Lily van der Stokker

1954 · Netherlands

Artist biography

Lily van der Stokker is regarded as a well established artist, who originates from the Netherlands, like other prominent artists such as Bart Eysink Smeets, Sacha Van Dorssen, Emma Van Der Put, Kees de Vries, and David Roth. Lily van der Stokker was born in 1954.

Lily van der Stokker's Gallery representation

Lily van der Stokker's work is available for viewing at kaufmann repetto located in Milan, Italy.

Historical Context of Netherlands

The Netherlands has been recognised as an artistic and cultural centre for centuries, for instance through the international influence of celebrated artists such as Jan van Eyck in the fifteenth century. In the 1600s, the Dutch Golden Age saw the emergence of such distinguished artists as Rembrandt, Rubens, Vermeer, Van Dyck and Van Ruisdael. Dutch artist Vincent Van Gogh is considered as one of the most significant forerunners of the post-Impressionist period and is seen today as an extraordinary, unprecedented painter that has influenced the art sphere regardless of any era or movement.

At first established as a magazine, De Stijl was a movement that pioneered abstract art in the Netherlands, led by Piet Mondrian and Theo van Doesberg. De Stijl artists would espouse a visual language solely composed of geometrical shapes, and the movement also had a significant influence on modern architecture as well as design. Gerrit Rietveld was a powerful architect and designer who embraced the ideals and the essence of De Stijl in his work. Willem de Kooning was also a Dutch national, though he migrated to the United States in the earlier years of his life, and his work was predominantly influenced by the Abstract Expressionism movement prosperous in New York City in the late 1940s and 1950s.

Further Biographical Context for Lily van der Stokker

Born in 1954, Lily van der Stokker's creative work was primarily inspired by the 1970s. Conceptualism is often perceived as a reaction to Minimalism, and the leading art movement of the 1970s, challenging the boundaries of art with its revolutionary features. The movements that succeeded were all characteristic of a strong desire to evolve and consolidate the art world, in response to the tensions of the previous 1960s. Process art branched out from Conceptualism, featuring some of its most essential aspects, but going further in creating mysterious and experimental artistic journeys, while Land Art brought creation to the outsides, initiating early ideas of environmentalism. In Germany, Expressive figure painting was given another chance for the first time since the decline of Abstract Expressionism almost twenty years ago, the genre regained its prominence through the brushstrokes of Gerhard Richter, Anselm Kiefer and Georg Baselitz.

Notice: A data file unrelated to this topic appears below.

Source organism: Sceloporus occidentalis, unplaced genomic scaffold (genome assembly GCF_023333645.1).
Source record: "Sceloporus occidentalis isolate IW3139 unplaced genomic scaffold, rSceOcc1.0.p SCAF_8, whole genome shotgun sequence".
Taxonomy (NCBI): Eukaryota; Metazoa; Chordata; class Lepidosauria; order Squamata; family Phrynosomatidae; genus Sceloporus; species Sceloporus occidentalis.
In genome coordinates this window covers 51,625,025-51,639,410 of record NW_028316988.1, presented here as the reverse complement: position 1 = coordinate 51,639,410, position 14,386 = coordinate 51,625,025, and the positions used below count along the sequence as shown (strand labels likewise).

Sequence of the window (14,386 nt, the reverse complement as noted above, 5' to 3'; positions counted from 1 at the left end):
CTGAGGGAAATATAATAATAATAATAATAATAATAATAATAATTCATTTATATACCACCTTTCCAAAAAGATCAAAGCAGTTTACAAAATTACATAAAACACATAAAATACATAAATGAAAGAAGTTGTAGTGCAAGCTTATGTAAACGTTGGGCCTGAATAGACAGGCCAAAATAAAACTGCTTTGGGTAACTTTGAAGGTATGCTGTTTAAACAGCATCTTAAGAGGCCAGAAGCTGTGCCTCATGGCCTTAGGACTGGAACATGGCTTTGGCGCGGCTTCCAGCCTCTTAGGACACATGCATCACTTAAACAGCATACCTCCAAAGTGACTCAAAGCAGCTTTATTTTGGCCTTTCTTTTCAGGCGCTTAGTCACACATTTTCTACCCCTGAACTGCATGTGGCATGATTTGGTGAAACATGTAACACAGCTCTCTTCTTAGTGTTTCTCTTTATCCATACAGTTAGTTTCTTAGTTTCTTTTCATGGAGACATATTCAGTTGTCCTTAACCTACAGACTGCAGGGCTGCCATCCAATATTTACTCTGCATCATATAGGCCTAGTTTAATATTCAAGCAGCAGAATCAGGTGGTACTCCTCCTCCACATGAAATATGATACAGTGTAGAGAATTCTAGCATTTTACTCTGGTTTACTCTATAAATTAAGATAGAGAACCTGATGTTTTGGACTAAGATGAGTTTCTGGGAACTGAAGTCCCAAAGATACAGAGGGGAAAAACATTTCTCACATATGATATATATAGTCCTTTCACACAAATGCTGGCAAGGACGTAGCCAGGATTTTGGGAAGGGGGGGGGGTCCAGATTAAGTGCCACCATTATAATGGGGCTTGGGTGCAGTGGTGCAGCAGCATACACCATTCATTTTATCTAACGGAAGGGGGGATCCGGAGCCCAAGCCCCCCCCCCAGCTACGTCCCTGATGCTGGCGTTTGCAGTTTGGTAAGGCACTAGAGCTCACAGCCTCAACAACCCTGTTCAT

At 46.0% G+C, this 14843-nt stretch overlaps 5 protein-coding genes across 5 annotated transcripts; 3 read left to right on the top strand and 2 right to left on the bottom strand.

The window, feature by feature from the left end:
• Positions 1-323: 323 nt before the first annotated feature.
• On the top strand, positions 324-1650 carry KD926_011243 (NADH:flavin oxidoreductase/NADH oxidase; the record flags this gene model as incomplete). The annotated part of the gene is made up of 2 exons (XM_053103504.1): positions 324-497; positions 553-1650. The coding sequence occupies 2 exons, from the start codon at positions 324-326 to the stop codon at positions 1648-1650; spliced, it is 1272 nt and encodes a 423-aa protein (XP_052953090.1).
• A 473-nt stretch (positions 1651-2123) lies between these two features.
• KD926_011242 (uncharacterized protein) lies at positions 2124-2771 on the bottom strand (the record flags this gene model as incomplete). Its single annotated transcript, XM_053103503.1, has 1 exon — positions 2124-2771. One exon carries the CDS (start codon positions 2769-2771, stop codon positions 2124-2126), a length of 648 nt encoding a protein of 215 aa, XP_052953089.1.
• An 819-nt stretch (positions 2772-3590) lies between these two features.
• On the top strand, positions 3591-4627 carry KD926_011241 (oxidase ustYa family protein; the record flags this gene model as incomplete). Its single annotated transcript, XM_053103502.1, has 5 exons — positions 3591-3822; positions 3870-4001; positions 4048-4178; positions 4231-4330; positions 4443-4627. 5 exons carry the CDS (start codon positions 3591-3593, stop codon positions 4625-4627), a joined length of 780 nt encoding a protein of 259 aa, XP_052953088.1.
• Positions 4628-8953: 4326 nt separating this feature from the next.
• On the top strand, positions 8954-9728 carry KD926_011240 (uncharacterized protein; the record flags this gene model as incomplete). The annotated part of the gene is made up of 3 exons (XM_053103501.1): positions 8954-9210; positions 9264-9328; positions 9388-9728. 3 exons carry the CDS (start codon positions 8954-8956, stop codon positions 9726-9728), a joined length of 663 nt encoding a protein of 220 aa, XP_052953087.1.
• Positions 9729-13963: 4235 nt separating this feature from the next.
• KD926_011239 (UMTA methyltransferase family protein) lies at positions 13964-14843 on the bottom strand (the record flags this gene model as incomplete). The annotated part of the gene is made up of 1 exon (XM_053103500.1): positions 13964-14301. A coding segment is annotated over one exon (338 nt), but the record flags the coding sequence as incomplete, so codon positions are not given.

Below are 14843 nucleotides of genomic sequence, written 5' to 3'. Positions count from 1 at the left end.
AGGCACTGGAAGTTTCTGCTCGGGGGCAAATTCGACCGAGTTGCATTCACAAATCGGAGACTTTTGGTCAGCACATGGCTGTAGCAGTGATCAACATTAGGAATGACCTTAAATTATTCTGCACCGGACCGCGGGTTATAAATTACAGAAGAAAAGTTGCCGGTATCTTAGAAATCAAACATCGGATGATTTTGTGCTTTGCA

Most of the critically acclaimed artists from the 1960s, who had gained success and fame, kept their status in the 1970s. Andy Warhol was a key figure of those two decades, and in the 1970s started to experiment with film and magazine publishing, thus engaging in a cross-platform activity that no other visual artist OF his standard had previously undertaken. By doing so, he secured his status as a celebrity.

The multicultural and sophisticated position that New York city held in the 1960s remained just as influential in the 1970s. With multiple international renowned artists gravitating the galleries and downtown scene, the city once again reinforced its reputation as the artistic hub of the era.

Street art started to emerge as a true and accepted form of art towards the end of the 1970s. Jean-Michel Basquiat and Keith Haring were pioneers in demonstrating that their artworks could subsist at the same time in art galleries and on city walls. Fuelled by graffiti art, street art from its earliest days showed that it could endure in a perpetual flux of self-transformation, endlessly shifting the boundaries of modern art, becoming a truly ground-breaking artistic genre.

All over, numerous movements defined the 1970s. Amongst others, feminism and the innovative radical ideologies it entailed strongly influenced the visual culture. Photorealism, which had emerged in the 1960s, also gained critical and commercial success. The critical, prominent artistic figures of New York city started to embrace painters and sculptors from Latin America.

The Arte Povera movement, which emerged in Italy, received global acknowledgement in the 1970s, and leading figures such as Jannis Kounnelis, Mario Merz, and Michelangelo Pistoletto were critically acclaimed.

The critically engaged Mono-Ha movement, comprised of Japanese and Korean artists, flourished in Tokyo in the 1970s. Discarding traditional ideas of representation, the artists favoured an interpretation of the world through an engagement with materials and an examination of their properties. The artworks would often consist of encounters between natural and industrial materials such as stone, glass, cotton, sponge, wood, oil and water, mostly unchanged intact.

Lily van der Stokker

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